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More bad neues

22 Nov 2023 | News Roundup

The German constitutional court just struck down a sneaky government move to divert money from a COVID fund to supposedly climate-friendly technology. And if you’re wondering why politicians would try to do such a thing, other than chronic confusion and trickery on principle and for practice, it’s because of a constitutional rule limiting deficit spending to 0.35% of GDP, which they bypassed during the pandemic just because. Their climate minister, Robert Habeck, told the Bundestag last summer that such a court ruling “would pull the floor from under” Germany’s energy transition. Which actually had crashed through the floor anyway, with them firing up coal plants to stave off blackouts due to all their lovely wind, solar and Russian natural gas. But here’s the weird bit: We keep being told renewables are now both cheaper and more reliable than dirty old oil and gas, never mind coal. So surely they wouldn’t need devious back-door spending of vast sums the state doesn’t have. They should be saving money. Unless you’re as confused as you are crooked.

Curiously, at least if the EU Observer is to be believed, “academics are calling on decision-makers to reform the [deficit] rules or scrap them altogether.” It seems there’s never a bad time for governments to pile up debt in pursuit of the latest “we can’t afford not to” craze. And so the journalist found “Jakob Hafele, who is the executive director of ZOE, a think tank headquartered in Cologne, Germany” and doubtless exactly who we were all thinking they should call, to say full spend ahead.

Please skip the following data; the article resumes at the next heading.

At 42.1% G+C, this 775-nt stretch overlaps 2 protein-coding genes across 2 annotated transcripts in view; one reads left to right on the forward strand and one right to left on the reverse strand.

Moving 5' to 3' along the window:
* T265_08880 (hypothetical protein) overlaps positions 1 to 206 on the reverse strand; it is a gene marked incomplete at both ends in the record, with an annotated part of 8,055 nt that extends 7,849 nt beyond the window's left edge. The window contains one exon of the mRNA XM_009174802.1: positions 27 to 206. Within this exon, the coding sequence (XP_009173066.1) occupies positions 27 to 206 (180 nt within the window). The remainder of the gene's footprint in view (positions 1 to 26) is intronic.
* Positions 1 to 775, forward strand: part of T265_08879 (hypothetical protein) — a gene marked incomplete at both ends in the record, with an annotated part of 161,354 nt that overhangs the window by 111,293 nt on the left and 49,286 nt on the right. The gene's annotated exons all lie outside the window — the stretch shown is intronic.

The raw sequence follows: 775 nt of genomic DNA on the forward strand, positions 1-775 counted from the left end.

See, renewables are such a great deal that they’re a money pit. EU Observer says:

“It is estimated that Germany needs €240bn in additional climate investment until 2045 and ‘25 percent of that will never have a business case,’ said Hafele.”

If the other 75 percent does, will or might, then we’re down to €60 billion, right? And if it’s from now until 2045, or 22 years, then it’s €2.7 billion a year. Which given that Germany’s GDP is roughly $5.5 trillion or €3.68 trillion ought to be loose change from down behind the couch. Unless of course the green zealots are as wrong about economics as about climate science. And they certainly seem uneasy about their own math, if they even did it, since they’re saying to push us through to the wonderful, prosperous, clean high-tech deeply satisfying economy of the climate-friendly future Germany needs to bankrupt itself pronto.

4 comments on “More bad neues”

  1. Everyone should click on where it says "now both cheaper and more reliable" above.Inside Parker Gallant's blog is a video by Mark Mills,that everyone should watch.Shows clearly why this so-called energy transition will fail miserably,with dire consequences for the near,medium, and further away future.

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